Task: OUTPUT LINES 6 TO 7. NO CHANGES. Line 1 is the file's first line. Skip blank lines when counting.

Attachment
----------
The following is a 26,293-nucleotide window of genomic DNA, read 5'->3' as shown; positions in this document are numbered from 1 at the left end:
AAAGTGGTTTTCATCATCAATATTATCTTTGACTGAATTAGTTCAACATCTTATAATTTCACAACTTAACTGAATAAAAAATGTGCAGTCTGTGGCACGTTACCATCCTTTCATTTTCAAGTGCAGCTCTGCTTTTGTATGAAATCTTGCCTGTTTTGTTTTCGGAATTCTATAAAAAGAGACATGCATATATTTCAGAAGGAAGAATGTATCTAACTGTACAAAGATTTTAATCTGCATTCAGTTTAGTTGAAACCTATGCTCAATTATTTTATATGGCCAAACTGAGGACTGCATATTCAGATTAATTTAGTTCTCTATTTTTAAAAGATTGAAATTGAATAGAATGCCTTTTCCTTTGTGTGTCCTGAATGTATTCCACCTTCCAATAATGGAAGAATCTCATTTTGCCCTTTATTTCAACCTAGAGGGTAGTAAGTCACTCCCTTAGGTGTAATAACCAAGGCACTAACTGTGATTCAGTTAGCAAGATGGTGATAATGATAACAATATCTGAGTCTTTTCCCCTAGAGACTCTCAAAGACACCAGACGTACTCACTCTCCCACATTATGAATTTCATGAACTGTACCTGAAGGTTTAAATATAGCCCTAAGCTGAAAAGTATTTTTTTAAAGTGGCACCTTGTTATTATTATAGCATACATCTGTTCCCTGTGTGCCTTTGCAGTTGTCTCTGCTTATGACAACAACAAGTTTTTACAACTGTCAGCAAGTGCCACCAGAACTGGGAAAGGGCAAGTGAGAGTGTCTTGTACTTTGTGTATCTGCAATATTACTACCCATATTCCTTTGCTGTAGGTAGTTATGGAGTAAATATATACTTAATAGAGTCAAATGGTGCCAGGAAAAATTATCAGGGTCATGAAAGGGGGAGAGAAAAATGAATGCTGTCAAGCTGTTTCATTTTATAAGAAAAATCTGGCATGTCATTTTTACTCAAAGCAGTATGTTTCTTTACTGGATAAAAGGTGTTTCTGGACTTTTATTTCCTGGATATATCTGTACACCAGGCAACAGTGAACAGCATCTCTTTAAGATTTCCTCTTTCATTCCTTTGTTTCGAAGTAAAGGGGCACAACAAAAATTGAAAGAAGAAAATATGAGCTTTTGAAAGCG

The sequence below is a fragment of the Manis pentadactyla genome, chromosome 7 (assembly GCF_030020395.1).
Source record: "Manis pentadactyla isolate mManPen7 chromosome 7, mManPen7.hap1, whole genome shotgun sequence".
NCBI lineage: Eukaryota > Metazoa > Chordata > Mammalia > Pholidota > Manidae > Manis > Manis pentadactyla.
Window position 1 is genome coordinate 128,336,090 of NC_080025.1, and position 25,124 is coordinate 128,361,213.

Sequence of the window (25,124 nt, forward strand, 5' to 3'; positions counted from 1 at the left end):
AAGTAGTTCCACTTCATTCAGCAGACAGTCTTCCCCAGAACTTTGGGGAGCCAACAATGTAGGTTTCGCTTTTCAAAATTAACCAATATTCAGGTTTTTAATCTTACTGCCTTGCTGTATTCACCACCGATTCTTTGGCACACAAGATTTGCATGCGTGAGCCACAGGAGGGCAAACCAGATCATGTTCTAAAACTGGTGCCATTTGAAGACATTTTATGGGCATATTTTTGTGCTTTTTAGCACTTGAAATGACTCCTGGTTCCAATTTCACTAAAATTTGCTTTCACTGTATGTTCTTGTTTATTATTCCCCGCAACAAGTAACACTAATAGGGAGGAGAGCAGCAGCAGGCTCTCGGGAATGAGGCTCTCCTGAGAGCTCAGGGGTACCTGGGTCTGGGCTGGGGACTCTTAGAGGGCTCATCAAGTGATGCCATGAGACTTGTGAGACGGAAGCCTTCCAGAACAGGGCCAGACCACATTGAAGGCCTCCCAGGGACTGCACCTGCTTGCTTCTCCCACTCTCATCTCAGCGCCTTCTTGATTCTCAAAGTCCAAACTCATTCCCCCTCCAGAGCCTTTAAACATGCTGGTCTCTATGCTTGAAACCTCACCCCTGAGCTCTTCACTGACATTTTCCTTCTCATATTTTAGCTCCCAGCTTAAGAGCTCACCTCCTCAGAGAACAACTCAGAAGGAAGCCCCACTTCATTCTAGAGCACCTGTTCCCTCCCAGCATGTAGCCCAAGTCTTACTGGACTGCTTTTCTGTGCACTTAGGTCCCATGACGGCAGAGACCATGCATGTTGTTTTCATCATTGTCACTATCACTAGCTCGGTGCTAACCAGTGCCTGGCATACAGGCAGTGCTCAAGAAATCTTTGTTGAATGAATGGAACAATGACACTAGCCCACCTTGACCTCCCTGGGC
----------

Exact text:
Window position 1 is genome coordinate 128,336,090 of NC_080025.1, and position 25,124 is coordinate 128,361,213.

Sequence of the window (25,124 nt, forward strand, 5' to 3'; positions counted from 1 at the left end):